Massive Organized Exodus You’ve Never Seen
More than 250 elephants in Malawi, with the giant animals ᴀɪʀʟɪꜰᴛᴇᴅ ᴜᴘsɪᴅᴇ down as they were moved to their new national park, they transported from the Liwonde National Park in Malawi to the Kasungu National Park, 250 miles away.
The elephants were seen hanging upside down as they were gently lowered into their new home as part of the environmental project. The ᴍᴀᴍᴍᴏᴛʜ effort saw 263 of the animals and 431 other wildlife including impala, buffalo, warthog, sable, and waterbuck transported.
The addition of elephants and other wildlife species to Kasungu National Park will benefit Malawi tourism as well as communities through job creation, thereby fuelling a conservation-driven economy. The elephant population diminished with poaching activity so this exercise hopes to see an increase in the population. After the move was completed, the herd of elephants was seen enjoying its new surroundings in the Malawi national park. Kasungu is the second largest national park in Malawi, covering 2,100 square kilometers, which is four times the size of the creature’s previous habitat at Liwonde National Park.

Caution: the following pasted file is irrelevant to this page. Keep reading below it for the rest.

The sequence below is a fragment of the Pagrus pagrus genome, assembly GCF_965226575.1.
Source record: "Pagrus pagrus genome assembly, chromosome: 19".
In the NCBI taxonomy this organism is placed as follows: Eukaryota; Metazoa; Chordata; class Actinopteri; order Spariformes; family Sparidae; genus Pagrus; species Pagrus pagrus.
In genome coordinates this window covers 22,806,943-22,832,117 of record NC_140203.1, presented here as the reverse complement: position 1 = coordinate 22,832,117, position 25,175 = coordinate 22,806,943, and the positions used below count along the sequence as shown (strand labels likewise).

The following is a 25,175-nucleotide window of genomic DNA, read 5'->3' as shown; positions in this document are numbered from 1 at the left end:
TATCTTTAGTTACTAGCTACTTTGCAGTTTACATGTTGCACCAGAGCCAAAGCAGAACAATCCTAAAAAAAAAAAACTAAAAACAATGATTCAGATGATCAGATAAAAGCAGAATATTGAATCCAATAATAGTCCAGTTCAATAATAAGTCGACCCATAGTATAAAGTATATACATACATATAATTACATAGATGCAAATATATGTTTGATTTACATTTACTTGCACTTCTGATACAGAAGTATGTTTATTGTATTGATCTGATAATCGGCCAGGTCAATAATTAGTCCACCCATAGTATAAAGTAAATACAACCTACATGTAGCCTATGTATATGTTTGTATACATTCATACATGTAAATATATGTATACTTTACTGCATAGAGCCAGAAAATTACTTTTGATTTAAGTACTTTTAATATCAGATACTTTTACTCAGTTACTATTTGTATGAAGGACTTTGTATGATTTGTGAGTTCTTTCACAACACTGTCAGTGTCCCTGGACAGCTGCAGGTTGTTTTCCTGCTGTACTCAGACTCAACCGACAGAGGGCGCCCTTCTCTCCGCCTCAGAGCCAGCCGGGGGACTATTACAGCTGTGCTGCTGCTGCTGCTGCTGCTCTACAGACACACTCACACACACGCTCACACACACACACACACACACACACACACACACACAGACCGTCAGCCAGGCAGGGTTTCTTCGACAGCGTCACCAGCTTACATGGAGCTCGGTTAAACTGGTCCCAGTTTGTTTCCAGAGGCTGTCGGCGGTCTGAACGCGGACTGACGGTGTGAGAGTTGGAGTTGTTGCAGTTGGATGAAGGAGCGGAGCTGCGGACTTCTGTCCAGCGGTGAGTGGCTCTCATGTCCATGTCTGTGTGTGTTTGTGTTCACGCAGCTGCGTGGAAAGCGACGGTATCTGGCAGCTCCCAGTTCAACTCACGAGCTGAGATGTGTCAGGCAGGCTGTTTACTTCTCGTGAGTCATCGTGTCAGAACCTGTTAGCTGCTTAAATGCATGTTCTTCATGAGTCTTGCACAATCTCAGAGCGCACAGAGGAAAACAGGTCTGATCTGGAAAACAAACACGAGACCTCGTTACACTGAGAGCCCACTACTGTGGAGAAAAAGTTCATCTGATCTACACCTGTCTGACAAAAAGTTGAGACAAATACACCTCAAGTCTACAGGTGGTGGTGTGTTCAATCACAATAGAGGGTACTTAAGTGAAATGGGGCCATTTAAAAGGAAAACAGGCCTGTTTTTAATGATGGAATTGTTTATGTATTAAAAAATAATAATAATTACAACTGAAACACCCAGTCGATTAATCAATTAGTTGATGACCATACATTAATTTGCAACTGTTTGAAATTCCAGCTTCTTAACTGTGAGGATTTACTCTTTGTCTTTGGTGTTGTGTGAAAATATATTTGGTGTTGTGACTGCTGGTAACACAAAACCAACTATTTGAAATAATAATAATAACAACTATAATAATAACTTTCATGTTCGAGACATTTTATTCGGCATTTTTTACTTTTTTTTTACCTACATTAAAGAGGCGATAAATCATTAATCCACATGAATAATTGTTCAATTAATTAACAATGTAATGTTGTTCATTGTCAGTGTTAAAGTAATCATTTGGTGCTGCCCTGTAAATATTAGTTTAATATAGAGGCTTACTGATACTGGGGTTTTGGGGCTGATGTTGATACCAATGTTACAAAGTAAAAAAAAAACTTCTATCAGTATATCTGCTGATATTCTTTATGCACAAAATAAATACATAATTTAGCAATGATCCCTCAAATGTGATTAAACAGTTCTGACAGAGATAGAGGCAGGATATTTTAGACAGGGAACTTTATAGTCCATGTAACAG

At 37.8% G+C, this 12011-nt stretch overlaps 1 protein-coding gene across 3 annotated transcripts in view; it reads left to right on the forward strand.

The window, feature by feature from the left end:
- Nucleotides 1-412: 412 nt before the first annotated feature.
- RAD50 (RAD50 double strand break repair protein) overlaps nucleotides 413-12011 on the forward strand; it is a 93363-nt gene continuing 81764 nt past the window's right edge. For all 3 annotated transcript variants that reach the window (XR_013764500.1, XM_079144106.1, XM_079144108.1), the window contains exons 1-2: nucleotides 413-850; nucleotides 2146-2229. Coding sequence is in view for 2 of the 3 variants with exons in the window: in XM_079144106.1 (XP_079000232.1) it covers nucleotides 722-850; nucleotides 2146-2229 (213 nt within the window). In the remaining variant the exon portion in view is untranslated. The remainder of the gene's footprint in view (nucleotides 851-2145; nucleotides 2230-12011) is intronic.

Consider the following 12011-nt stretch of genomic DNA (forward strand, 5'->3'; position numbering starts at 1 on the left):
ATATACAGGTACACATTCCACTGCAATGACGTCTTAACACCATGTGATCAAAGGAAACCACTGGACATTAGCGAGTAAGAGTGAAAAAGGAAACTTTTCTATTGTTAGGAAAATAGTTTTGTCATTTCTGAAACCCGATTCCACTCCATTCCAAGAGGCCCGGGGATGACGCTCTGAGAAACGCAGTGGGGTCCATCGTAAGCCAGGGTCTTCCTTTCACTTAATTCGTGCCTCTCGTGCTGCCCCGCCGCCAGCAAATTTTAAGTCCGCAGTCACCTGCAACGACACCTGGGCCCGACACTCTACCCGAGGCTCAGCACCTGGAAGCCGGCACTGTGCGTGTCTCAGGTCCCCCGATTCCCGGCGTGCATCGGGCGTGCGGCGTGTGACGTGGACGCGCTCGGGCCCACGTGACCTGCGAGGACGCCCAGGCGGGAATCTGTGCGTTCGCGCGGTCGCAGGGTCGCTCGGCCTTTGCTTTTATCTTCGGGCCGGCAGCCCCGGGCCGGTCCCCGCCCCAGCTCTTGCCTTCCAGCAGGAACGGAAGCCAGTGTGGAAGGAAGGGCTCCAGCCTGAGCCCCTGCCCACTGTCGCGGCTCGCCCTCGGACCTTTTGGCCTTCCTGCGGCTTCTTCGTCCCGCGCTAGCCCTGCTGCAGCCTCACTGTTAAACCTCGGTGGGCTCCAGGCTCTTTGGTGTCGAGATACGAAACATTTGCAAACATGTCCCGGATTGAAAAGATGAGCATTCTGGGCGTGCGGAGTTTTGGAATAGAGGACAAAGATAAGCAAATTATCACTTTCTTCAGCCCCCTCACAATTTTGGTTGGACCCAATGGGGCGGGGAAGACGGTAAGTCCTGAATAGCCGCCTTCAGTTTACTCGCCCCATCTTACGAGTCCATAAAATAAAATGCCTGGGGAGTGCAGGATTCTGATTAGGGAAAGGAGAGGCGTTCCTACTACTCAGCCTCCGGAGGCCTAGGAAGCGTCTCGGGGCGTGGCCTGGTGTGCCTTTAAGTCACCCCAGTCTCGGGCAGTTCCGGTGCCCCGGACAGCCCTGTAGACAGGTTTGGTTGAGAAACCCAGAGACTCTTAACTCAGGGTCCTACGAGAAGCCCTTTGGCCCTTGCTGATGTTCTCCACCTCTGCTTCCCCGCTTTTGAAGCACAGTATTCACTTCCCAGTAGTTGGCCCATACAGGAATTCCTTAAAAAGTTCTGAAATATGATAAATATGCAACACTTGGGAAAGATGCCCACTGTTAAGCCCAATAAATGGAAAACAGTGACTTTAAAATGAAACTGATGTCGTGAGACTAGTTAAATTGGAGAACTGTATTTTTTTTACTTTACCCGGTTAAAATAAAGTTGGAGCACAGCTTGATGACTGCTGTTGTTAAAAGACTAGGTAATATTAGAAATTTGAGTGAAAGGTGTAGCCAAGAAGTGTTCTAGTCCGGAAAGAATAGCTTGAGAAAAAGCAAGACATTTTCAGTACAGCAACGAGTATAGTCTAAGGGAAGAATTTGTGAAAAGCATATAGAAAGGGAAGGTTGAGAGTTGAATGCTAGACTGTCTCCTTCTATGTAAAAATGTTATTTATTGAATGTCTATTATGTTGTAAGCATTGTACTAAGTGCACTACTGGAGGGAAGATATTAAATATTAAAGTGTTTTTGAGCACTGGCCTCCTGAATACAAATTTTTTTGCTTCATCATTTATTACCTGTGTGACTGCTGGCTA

‘We have been working in close partnership with the DNPW in Liwonde to generate benefits for people and wildlife since 2015. Thanks to the Malawian Government’s commitment to this landscape, Liwonde has re-emerged as a park not only hailed for the recovery of its wildlife numbers, but for its international tourism appeal. The addition of elephants to Kasungu will help with the overall tourism in the country, contribute to local employment, and fuel a conservation-led economy.’ said Sam Kamoto, African Parks’ Country Manager.
Kasungu is the second largest national park in Malawi, covering 2,100 square kilometers, which is four times the size of the creature’s previous habitat at Liwonde National Park. The new surroundings should help boost elephant numbers and the animals will be monitored by authorities.
‘The translocation of the elephants and other wildlife is a significant achievement and proves the DNPW’s approach to working with partners to secure its natural resources is a sound one,’ said Patricio Ndadzela, IFAW’s Country Director for Malawi and Zambia